Viruses tend to live longer on stainless steel and plastics than on fabrics

They found that synthetic, semi-synthetic, and silk fibers, which are smoother fibers, had less microbes relative to wool, hemp, or cotton.

According to a recent study from scientists at a federal laboratory, SARS-CoV-2, the virus causing the current coronavirus pandemic, can live on plastic and stainless steel surfaces for up to 72 hours, on cardboard for up to 24 hours, and on copper, which can kill viruses and bacteria for up to 4 hours.

Another 2020 study says that SARS and MERS can thrive on metal, plastic, and glass surfaces at room temperature for four to five days, and depending on temperature and humidity, can survive for up to nine days.

Todd Nega, MD, an infectious disease specialist at NorthShore University HealthSystem says that the duration of which harmful germs live on surfaces  “very specific to the pathogen, environmental factors like humidity, and also what surface it’s on.”

Experts do not know how long viruses can live on fabrics, but what they do know is that the duration is shorter relative to steels and plastics. It also depends on what kind of material the fabric is made from.

A 2015 study observed how fungi and bacteria-contaminated different kinds of fabrics in various industrial facilities, stables, homes, and a zoo.

They found that synthetic, semi-synthetic, and silk fibers, which are smoother fibers, had less microbes relative to wool, hemp, or cotton.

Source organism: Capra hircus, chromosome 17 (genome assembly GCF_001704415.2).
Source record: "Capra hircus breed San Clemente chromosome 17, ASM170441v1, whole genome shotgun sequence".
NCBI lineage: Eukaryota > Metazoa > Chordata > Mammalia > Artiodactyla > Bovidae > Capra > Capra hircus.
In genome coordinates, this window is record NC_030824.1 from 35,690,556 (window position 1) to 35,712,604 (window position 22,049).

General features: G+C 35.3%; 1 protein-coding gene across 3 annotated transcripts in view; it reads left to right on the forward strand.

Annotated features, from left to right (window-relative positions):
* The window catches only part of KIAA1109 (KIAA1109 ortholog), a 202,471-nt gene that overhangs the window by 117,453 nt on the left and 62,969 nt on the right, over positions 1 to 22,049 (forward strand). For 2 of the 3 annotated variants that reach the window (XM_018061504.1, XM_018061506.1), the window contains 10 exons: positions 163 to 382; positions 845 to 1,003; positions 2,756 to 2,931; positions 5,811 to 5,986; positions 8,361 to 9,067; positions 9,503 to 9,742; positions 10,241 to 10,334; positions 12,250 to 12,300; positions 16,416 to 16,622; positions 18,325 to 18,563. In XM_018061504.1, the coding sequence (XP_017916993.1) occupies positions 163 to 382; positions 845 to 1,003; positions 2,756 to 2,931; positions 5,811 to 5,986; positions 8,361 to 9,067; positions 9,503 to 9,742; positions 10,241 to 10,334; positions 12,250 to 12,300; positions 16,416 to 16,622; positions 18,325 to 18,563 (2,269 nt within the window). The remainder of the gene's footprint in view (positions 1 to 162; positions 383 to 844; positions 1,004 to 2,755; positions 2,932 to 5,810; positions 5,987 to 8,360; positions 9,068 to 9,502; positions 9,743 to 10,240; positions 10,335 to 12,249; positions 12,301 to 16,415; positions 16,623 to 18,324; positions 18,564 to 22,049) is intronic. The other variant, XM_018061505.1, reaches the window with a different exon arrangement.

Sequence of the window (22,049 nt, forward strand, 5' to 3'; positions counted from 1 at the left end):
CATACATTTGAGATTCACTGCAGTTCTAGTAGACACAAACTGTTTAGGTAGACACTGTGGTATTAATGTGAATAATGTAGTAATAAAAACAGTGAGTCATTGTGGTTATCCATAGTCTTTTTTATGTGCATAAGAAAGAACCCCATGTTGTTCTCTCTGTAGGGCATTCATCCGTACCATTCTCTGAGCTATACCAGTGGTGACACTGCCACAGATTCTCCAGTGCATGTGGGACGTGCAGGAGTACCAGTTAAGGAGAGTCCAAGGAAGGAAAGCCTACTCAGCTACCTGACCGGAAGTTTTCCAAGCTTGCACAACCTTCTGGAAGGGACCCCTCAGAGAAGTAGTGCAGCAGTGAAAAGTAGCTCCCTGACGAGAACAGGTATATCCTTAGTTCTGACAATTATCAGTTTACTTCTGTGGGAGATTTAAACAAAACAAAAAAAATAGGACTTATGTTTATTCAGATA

Nega says that avoiding physical contact is very important, especially in health care settings.

“This is why we’re very careful with contact isolation in hospital. In healthcare, we look at not contaminating things versus decontaminating them.”

Some experts are advocating to change clothes when you’ve been to large groups of people to avoid any further problems as it relates to diseases and infections.

Tabletops, doorknobs, countertops, sinks, and glass should be cleaned with alcohol-based disinfecting wipes or solutions that are at least 70% alcohol, diluted bleach solutions, or other disinfecting products registered by the US Environmental Protection Agency (EPA) says the CDC. It’s also recommended to always wear gloves, and always see if you have enough solution to clean the surface.

A study published in 2020 in the Journal of Small Animal Practice says that washing clothes at 86 degrees Fahrenheit “significantly decreases, but does not eliminate, the bacterial burden,”

Use bleach or color-safe bleach diluted with water to completely sanitize fabrics. Putting clothes through a drying cycle also eliminates germs.

The sun’s ultraviolet light has been known to kill certain bacteria so letting your clothes dry outside is also just as effective.

In the event that someone that lives in your home gets sick, it is highly recommended to disinfect your laundry basket and even your washing machine.

Written by Charles Teves

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